Trade between Kenya and South Sudan could improve after Juba officials said oil exports will resume before year end, ending a biting dollar shortage.
South Sudan’s chief negotiator Pagan Amum said exports could begin in two or three weeks after he met Sudan’s defence minister Abdel Raheem Mohammed Hussein and other senior officials in Khartoum.
“By the end of this year it is possible to load the first ship of oil, especially after the agreement in the meetings today and yesterday. We have been able to overcome all obstacles, more so than I was expecting personally,” Mr Amum told Reuters news agency.
The two countries had agreed to end the stalemate on November 15 after reaching an agreement over fees payable for the use of the pipeline that transports the oil to Port Sudan for export.
But the agreement collapsed after Sudan raised a new condition, demanding that the South stops supporting Sudan People’s Liberation Movement (SPLM) rebels in Abyei.
The Kenyan ambassador in Juba, Cleveland Leshore, said resumption of oil exports would offer a welcome relief for Kenyan firms in South Sudan, but added that it may take longer to repair some of the wells that were damaged.
Mr Leshore last month told the Business Daily that the Central Bank of South Sudan was negotiating with the Central Bank of Kenya for the setting up of an exchange rate between the two countries to facilitate trade.
Some Kenyan companies that have been hit hard by the currency crisis include Devki Steel Mills, East African Breweries, Hass Petroleum, Crown Paints, and Mabati Rolling Mills.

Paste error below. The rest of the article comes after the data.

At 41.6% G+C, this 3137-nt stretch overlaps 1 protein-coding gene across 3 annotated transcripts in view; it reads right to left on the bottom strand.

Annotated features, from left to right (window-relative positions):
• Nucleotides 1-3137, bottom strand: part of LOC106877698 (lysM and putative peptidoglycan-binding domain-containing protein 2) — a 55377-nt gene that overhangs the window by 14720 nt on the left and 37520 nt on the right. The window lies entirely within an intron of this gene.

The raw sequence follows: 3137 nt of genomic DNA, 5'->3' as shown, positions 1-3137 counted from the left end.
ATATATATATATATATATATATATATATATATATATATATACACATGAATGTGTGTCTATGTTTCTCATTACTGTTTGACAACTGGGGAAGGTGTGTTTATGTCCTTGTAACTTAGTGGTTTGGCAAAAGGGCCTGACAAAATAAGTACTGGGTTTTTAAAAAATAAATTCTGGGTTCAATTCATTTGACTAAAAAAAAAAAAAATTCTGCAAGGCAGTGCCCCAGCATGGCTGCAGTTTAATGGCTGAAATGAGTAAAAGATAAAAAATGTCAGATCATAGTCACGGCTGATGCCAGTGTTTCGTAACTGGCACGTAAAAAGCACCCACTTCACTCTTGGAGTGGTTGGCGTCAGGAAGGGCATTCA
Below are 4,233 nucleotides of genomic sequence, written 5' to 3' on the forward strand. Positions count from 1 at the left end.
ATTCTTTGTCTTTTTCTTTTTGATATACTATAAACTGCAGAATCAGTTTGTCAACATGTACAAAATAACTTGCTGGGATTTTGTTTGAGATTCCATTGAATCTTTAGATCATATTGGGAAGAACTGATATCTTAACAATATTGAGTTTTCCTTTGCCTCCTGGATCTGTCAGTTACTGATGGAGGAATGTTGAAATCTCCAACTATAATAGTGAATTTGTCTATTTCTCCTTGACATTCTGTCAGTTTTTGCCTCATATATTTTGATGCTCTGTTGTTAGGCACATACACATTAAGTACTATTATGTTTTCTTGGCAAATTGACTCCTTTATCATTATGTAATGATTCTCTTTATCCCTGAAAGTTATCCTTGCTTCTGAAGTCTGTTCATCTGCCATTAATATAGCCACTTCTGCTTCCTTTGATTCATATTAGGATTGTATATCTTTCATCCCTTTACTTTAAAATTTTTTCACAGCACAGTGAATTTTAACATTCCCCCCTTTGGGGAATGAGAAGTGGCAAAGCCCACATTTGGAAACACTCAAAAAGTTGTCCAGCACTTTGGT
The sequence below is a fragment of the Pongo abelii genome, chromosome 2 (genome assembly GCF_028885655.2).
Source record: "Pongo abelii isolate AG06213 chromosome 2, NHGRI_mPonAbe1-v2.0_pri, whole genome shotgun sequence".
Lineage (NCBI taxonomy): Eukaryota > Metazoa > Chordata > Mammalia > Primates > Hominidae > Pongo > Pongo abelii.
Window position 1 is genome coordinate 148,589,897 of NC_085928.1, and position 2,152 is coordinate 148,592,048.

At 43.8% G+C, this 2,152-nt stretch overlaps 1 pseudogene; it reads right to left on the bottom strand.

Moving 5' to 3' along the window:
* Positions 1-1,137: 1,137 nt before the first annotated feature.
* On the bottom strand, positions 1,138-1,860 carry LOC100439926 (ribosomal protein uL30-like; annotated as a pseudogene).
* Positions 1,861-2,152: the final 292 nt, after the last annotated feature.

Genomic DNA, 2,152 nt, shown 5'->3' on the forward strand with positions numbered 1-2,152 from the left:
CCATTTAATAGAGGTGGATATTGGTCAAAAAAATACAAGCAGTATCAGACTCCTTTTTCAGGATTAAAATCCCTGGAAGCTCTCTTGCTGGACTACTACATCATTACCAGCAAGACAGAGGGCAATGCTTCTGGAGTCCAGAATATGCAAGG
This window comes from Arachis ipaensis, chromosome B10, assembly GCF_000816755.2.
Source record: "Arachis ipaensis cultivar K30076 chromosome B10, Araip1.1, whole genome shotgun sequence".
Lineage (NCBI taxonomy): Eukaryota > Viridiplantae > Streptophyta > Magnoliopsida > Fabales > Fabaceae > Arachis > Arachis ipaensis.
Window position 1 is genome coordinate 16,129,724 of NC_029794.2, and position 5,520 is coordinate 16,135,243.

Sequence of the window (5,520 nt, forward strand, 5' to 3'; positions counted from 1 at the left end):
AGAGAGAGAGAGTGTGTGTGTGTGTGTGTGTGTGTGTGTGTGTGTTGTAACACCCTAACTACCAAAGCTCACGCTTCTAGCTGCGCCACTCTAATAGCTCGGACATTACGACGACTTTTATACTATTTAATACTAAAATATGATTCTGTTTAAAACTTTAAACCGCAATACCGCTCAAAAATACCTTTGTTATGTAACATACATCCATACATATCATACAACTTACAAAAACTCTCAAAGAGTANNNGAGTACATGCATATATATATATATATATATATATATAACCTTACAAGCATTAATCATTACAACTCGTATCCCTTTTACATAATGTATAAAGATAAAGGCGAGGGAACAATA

“This will be good news because it will make people in Southern Sudan to regularise their orders, at the moment we only sell to them on condition they pay in advance,” said Mr Raval Narendra, the managing director of Devki Group of Companies which exports roofing materials and cement to South Sudan.
Kenya exports a wide range of goods to the country, including cement, roofing materials, food, petroleum products and electricity cables, making it one of Juba’s key trading partners.
“They get many of their products from Kenya, so it will be a good development for Kenyan companies,” said Mr Raval.
Kenya’s exports to both Sudan and South Sudan increased by 86 per cent to Sh18.8 billion between 2006 and 2010, while imports almost doubled from Sh86 million to Sh167 million, according to the Economic Survey 2012.
Kenya National Bureau of Statistics is yet to separate data for the two countries after the South seceded from the North.
Mr Gideon Mungai, the chairman of the Association of Kenyans in the Diaspora of Southern Sudan, said that several businesses had stopped operations and were waiting to see action taken by the government of South Sudan to solve the problem.
Mr Amum said that both sides had agreed not to support armed rebel groups on either side of the border, one of the biggest points of contention. Kenyan businesses with operations in South Sudan say their money is stuck there as they cannot convert it from Sudanese pounds to US dollars to replenish their stocks.
Decades of civil war
South Sudan seceded from Sudan last year after decades of civil war, but unresolved issues continue to fuel conflict.
The world’s newest country inherited three-quarters of oil production when it broke away, but it shut down its output of 350,000 barrels a day in January after tension with the north over pipeline fees escalated. Khartoum has repeatedly accused South Sudan of supporting rebels of the Sudan People’s Liberation Movement North (SPLM-N) who operate in two states on the border with South Sudan. Juba has denied the charge.
The SPLM-N rebels were part of the southern rebel army during the civil war but were left in Sudanese territory at partition.
“Stability in Sudan is in our interest, and the presence of armed groups on the border is not in South Sudan’s interest,” said Mr Amum.